15 June 2020, by E-van and Terry

A Self-Feeding Baby? Really?

Have you ever heard of Baby-Led Weaning? It has become popular amongst parents these days and more across the globe seem to be adopting this new trend for their babies. 

Baby-Led Weaning (BLW): A method of food progression, BLW facilitates the development of age-appropriate oral motor control while maintaining eating as a positive, interactive experience. In a nutshell, baby-led weaning means skipping spoon-feeding purees and letting babies feed themselves finger foods right from the start—at about age 6 months.

I came to learn about it through my sister, years ago when my nephew practiced BLW:

My then, 10-month-old cutie pie nephew!

What a cute Lil pea! So of course, seeing how this little guy self-fed at such a young age got me really interested to try it out with Raphael.

When we first started the BLW journey, to be honest, it was quite nerve-racking to see your baby gagging on his food. I held it off after a couple of episodes of gagging because it made me anxious. It is perfectly normal for them to gag as they are fine-tuning their skills of learning how to eat; chew and swallow.

Babies have a very good gag reflex, better than us adults! Gagging is nature’s way of protecting their airway and a normal response to new tastes, temperatures, or textures. Also, do not belittle these toothless babies. Their gums are actually very strong and they are well capable of chewing food! Of course, during the first few months, I made sure to steam his food to the point where it was very soft.

A baby can learn to feed themselves with a spoon as early as 6 months old. But maybe only 2% of the food, with a spoon or not, actually makes it into their mouth/stomach. I have decided not to let Raphael use a spoon until he’s older, maybe after 12 or 18 months, when I feel that he understands the concept of using a spoon better because truth be told, I can’t get over the [even] more messy meal.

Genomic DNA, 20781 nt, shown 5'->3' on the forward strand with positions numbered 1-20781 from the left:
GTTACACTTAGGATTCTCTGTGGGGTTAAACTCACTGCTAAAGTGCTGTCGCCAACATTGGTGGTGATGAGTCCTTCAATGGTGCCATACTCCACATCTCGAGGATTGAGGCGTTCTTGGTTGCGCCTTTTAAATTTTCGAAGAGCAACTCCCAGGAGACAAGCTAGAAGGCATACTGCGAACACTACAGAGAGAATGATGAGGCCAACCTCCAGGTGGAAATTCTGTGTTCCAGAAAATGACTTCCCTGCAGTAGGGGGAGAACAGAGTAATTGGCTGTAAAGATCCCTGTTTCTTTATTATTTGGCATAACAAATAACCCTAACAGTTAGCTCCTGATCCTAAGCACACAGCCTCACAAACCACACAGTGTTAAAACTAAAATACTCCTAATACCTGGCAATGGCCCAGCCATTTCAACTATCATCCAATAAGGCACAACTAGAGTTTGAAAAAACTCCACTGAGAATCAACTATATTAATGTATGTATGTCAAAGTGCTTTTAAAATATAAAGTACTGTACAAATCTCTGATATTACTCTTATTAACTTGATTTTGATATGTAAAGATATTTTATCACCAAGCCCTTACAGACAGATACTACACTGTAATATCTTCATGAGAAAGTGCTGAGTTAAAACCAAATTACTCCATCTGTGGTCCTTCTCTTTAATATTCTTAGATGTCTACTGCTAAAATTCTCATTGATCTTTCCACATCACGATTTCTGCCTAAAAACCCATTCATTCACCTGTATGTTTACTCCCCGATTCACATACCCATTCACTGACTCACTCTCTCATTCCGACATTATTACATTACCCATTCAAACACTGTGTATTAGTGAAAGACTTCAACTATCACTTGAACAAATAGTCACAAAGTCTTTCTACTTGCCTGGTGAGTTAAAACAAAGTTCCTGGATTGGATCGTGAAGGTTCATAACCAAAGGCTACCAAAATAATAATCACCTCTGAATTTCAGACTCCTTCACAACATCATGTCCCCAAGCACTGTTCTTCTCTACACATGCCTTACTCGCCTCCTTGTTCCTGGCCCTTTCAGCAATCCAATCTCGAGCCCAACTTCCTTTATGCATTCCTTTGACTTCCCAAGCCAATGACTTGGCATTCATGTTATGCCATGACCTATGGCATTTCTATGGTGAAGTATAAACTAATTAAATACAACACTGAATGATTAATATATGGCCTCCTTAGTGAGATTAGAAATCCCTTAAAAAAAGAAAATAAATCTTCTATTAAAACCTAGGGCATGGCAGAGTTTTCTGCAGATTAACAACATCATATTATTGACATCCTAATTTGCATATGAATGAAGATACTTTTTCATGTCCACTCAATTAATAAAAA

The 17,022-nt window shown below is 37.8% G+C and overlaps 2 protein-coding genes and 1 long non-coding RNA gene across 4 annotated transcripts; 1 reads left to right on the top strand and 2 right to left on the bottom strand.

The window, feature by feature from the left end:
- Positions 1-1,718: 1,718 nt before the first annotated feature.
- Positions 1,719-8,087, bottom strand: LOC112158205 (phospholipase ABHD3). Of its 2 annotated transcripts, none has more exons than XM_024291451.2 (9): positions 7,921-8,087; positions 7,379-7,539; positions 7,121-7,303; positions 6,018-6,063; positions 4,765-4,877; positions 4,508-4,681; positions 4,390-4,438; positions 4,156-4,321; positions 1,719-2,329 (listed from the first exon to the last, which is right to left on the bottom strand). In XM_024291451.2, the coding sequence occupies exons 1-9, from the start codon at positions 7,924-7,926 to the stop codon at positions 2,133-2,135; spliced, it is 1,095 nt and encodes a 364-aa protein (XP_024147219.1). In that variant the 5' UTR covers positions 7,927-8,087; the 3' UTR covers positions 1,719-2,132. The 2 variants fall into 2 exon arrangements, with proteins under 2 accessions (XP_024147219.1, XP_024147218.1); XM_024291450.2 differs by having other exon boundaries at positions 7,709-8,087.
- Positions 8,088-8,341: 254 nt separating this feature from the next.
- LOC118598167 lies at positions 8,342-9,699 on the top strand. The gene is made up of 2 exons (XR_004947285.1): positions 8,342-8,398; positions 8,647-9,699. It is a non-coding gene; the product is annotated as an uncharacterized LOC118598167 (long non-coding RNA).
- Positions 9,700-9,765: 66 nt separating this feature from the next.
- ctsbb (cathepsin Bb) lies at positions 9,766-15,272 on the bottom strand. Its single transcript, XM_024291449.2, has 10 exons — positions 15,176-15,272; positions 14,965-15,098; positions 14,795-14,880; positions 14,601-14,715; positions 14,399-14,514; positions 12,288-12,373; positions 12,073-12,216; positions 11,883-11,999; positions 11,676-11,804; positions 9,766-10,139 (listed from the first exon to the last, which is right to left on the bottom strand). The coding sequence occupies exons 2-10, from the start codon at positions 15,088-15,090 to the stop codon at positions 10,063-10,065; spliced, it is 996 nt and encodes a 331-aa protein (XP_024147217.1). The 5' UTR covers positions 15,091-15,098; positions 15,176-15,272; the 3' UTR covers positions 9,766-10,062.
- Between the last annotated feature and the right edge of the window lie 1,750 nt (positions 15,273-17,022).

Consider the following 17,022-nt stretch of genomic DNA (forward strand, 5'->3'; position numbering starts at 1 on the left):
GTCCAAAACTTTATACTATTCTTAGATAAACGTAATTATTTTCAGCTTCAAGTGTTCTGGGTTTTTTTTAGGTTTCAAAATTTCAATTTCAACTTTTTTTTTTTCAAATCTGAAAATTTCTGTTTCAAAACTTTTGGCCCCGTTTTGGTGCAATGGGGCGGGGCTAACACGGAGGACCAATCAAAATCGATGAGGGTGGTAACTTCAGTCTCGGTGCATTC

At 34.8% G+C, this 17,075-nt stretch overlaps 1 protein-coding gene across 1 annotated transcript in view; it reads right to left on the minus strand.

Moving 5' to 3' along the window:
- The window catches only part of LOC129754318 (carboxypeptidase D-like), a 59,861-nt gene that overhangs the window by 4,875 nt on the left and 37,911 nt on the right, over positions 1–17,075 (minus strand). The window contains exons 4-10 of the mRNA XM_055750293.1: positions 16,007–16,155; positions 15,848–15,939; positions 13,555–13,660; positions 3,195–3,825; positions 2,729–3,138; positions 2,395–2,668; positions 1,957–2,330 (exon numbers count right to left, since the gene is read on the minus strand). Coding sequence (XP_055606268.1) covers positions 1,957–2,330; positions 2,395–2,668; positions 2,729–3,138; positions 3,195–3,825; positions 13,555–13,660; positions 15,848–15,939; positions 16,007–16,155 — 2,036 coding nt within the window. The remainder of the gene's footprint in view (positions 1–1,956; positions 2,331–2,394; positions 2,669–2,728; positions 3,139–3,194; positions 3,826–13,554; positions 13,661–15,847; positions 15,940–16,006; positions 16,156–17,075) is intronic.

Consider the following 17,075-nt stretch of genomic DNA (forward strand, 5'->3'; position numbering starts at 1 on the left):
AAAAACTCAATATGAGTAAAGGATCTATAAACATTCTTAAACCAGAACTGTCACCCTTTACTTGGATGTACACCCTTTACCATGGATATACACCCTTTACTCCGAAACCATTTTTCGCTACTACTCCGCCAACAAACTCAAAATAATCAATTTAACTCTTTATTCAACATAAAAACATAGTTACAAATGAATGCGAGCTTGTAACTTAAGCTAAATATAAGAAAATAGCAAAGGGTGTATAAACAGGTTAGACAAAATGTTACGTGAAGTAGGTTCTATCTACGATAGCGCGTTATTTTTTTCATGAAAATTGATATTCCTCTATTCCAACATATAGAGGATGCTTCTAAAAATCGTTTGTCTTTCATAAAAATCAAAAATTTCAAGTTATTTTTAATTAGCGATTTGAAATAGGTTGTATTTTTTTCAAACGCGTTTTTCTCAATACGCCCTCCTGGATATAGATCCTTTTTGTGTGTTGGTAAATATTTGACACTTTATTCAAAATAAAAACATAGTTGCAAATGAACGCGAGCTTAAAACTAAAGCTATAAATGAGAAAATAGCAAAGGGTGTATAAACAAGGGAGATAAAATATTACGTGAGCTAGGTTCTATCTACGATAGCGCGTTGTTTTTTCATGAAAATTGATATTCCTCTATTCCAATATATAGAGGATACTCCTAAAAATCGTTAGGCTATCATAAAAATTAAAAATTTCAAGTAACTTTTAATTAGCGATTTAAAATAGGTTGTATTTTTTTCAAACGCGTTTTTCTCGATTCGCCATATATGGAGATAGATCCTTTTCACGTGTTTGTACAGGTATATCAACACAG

I would still spoon feed him foods like porridge, oatmeal, or yogurt. Otherwise he will be smacking it or swirling the food violently albeit happily. The nearby carpet and Terry’s toy collection as well as paintings will get the brunt of it. And I actually also enjoy feeding him when I get to!

For a long while, there were many foods I didn’t dare to introduce to him as I was afraid of an allergic reaction, a fear that is very common amongst parents. Raphael showed some mild reactions (a red patch near his mouth) toward food like wheat, eggs and tomatoes. We have seen the specialist for this and the results came back negative for allergies. YAY! But still, we will be taking it slow for high allergenic foods. These are what most of his meals look like.


Now that he’s 11 months old (omg), he is getting better at his pincer grip, meaning his thumb and index finger. Which explains why the food is cut up that way, to help him practice that motor skill. Before that everything has to be cut up in long strips so it’s easier for younger babies to grab food with their palmar grasp.

And since I’m on this topic, here are some foods that are a big no-no for babies:

1) Honey – clostridium bacteria usually thrive in soil and dust, can be found in honey, and can cause infant botulism.
2) Round foods such as blueberries or grapes and even the rounded end of a carrot should be smashed or cut into quarter-sized to avoid it being choking hazards.
3) High allergenic foods like egg whites, shellfish, wheat, and peanut (butter). Get the clear from your pediatrician first! We got ours 😊

And lastly, hard nuts. Here is why:

Thank you for reading! I hope you enjoyed this entry and learned some things about baby-led weaning. Raphael definitely enjoys this journey very much. Ending off this entry with a cheeky, messy Raphael!

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Posted on : June 15, 2020

Filed under : Parenting

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